Aberdeen, North Carolina is in Moore County in the south-central portion of NC, with a population of 3,400. It is part of the renowned Sandhills area and shares its highlights and attractions with other nearby towns and cities such as Southern Pines, with golf courses and trendy shops.
The “other” Aberdeen is quaint little railroad town steeped in history. If not for the railroads running through Aberdeen after the Civil War, the town and area might not be as it is today. The railroads helped to re-establish commerce after the area's labor force was decimated by the losses of the Civil War. As early as 1895, design and construction of a resort community that would be called Tuttown began; it is now known as Pinehurst. From that time on, Aberdeen was a mixture of resorts, farming and industrial pursuits. That combination helped the area weather WW II and the Great Depression.
A cornerstone of the area and a major attraction is The Malcolm Blue Farm. The 7.5-acre farm is the site of one of the largest and most popular traditional festivals in the region. The Malcolm Blue Historical Crafts and Farm skills Festival is held annually on the last weekend of September. Approximately 1,500 schoolchildren visit the farm during School Children’s Day each year to learn what daily life and work was like in the 19th century. Some of the crafts and skills demonstrated are pottery, basket weaving, woodworking, blacksmithing, spinning, weaving, and soap and candle making. The festival has become one of the best intergenerational events in North Carolina.
The Malcolm Blue Farm is a Community Heritage Project, certified by the Regional History Sites Program of the North Carolina Department of Cultural Resources. The Society received the Governor’s “Take Pride in North Carolina” Award in 1995, the only group in NC to be so honored. The farm and museum have been designated by the North Carolina Civil War Tourism Council as part of the North Carolina Civil War Theme Trails and the National Civil War Trails. The 1825 farmhouse is also listed on the National Register of Historic Places by the United States Department of the Interior.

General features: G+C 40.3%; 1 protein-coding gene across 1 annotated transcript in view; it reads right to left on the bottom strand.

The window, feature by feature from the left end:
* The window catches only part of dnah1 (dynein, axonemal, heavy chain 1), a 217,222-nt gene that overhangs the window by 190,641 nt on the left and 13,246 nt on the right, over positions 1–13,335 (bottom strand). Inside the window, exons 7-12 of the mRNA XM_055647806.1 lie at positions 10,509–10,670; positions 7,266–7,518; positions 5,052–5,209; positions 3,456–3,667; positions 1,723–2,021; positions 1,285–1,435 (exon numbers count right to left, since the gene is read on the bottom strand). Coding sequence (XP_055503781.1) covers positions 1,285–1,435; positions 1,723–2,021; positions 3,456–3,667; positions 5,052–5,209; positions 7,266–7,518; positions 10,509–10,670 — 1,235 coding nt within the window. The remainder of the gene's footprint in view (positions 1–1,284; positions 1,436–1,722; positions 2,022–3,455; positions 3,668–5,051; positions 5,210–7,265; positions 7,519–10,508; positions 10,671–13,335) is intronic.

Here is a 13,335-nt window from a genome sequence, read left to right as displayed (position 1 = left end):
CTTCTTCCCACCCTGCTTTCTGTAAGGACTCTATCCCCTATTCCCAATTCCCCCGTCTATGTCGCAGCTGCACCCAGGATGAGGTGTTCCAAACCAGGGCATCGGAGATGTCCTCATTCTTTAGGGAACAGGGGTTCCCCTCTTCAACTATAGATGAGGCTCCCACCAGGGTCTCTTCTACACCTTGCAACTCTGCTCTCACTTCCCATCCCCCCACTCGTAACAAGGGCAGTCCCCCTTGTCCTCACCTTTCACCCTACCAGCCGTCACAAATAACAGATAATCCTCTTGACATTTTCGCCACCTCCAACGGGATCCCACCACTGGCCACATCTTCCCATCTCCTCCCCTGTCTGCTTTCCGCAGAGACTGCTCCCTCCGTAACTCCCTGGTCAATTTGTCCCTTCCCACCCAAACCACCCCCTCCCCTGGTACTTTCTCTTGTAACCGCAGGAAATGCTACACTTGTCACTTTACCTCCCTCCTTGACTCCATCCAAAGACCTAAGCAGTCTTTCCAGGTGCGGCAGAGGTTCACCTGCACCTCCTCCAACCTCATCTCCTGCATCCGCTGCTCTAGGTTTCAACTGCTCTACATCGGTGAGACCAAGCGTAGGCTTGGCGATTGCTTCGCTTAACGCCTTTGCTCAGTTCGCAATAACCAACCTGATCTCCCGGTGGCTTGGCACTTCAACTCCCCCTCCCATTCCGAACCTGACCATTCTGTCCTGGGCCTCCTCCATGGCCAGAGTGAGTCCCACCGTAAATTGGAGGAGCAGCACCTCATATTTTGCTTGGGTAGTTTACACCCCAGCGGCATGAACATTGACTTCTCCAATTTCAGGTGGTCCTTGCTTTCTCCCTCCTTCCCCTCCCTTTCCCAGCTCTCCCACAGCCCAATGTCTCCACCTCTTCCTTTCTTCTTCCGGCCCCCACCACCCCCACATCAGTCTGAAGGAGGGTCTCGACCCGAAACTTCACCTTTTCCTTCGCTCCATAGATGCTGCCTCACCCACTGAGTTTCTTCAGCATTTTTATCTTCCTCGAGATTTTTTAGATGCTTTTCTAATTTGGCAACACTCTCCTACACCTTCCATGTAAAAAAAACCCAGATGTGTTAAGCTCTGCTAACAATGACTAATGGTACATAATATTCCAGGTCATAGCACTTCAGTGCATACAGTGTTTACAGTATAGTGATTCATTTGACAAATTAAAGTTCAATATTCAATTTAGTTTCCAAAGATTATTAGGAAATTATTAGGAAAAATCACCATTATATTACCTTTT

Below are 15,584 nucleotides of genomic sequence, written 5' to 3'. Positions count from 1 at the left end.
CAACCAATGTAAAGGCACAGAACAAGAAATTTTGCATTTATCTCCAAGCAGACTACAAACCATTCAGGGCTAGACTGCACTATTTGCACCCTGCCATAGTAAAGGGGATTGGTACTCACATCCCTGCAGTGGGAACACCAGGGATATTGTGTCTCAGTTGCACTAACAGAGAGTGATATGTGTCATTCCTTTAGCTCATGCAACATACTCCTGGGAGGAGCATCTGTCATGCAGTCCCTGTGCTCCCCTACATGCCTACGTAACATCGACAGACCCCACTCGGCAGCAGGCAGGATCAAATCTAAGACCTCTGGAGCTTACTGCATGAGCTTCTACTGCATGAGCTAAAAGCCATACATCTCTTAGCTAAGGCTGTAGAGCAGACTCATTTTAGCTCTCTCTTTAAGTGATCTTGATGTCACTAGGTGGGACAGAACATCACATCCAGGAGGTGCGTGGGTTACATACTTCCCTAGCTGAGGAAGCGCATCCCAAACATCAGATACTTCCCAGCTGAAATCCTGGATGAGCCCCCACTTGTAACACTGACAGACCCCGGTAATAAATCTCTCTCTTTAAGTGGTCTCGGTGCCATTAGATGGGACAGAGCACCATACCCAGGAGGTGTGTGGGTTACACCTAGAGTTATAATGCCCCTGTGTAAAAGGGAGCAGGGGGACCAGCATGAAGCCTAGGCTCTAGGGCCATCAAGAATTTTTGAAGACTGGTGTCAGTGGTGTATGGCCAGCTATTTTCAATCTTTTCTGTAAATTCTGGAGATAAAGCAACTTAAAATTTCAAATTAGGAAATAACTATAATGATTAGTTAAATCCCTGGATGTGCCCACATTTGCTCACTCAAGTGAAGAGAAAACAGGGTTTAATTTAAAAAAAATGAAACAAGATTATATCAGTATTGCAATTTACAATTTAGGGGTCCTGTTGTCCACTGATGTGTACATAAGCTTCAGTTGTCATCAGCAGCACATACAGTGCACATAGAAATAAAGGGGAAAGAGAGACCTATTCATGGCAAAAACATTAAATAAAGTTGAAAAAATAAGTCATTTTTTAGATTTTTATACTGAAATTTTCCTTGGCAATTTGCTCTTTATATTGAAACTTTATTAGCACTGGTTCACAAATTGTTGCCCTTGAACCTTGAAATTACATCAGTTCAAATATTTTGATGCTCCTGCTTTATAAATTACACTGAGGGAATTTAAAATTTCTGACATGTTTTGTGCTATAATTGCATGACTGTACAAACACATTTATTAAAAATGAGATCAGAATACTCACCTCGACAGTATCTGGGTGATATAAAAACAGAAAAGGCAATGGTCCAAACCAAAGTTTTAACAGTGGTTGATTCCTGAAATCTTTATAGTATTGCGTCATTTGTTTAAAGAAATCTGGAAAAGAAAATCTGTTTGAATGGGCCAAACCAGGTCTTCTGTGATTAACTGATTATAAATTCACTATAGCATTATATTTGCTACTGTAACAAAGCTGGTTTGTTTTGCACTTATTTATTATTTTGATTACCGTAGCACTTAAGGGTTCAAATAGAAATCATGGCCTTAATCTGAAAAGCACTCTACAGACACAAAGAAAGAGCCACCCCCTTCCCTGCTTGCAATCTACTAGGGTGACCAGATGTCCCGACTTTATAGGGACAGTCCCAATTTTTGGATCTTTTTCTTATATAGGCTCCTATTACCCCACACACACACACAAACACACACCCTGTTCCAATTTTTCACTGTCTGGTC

You may be considering the financial option of bankruptcy, a federal plan that allows debtors to divide assets among creditors and free themselves of financial obligations that cannot be repaid. In some cases, debtors can stay in business and use new revenue to resolve old debts. Aberdeen is in the Middle District, with Bankruptcy Courts in Durham, Greensboro and Winston-Salem. The court's official Web site can answer many of your bankruptcy questions. The Greensboro Division is located at 101 S. Edgeworth Street, Greensboro, NC 27401 (phone: 336-358-4000 ), the Winston-Salem is at 226 S. Liberty Street, Winston-Salem, NC 27101 (phone: 336-397-7785). Durham (There is no Clerk's Office at this location)
Are you experiencing debt problems and perhaps have questions about bankruptcy? If you live in or near Aberdeen North Carolina please visit the Law offices of John T. Orcutt in Fayetteville to find out more. We provide a FREE in depth consultation that will answer questions and explain the best course of action to take depending on your debt situation. You can make an appointment online or call the Fayetteville office at (910) 323-2972 to do so. If you are driving out of Aberdeen take 211 S to US-401 N which turns into Raeford Road and then take a left onto Cambridge Street.For directions and a bird’s eye view to more easily find our Fayetteville office please click here.